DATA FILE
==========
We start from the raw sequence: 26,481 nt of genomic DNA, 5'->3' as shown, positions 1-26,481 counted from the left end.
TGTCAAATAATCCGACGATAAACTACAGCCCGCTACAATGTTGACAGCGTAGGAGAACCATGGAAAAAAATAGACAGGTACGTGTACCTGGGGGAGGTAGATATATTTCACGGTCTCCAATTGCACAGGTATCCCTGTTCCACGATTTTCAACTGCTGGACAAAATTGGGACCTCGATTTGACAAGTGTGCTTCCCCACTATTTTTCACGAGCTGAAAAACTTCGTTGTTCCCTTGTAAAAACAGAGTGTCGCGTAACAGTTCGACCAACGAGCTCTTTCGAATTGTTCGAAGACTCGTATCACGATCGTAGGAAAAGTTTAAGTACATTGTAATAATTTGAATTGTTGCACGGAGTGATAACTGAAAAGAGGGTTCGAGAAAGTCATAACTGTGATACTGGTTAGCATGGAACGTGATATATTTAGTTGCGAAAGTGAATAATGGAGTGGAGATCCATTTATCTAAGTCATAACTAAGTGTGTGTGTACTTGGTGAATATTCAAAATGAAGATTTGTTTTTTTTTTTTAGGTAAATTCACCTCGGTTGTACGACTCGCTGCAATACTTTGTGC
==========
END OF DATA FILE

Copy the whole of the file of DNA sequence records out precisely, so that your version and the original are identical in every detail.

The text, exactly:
We start from the raw sequence: 26,481 nt of genomic DNA, 5'->3' as shown, positions 1-26,481 counted from the left end.
TGTCAAATAATCCGACGATAAACTACAGCCCGCTACAATGTTGACAGCGTAGGAGAACCATGGAAAAAAATAGACAGGTACGTGTACCTGGGGGAGGTAGATATATTTCACGGTCTCCAATTGCACAGGTATCCCTGTTCCACGATTTTCAACTGCTGGACAAAATTGGGACCTCGATTTGACAAGTGTGCTTCCCCACTATTTTTCACGAGCTGAAAAACTTCGTTGTTCCCTTGTAAAAACAGAGTGTCGCGTAACAGTTCGACCAACGAGCTCTTTCGAATTGTTCGAAGACTCGTATCACGATCGTAGGAAAAGTTTAAGTACATTGTAATAATTTGAATTGTTGCACGGAGTGATAACTGAAAAGAGGGTTCGAGAAAGTCATAACTGTGATACTGGTTAGCATGGAACGTGATATATTTAGTTGCGAAAGTGAATAATGGAGTGGAGATCCATTTATCTAAGTCATAACTAAGTGTGTGTGTACTTGGTGAATATTCAAAATGAAGATTTGTTTTTTTTTTTTAGGTAAATTCACCTCGGTTGTACGACTCGCTGCAATACTTTGTGC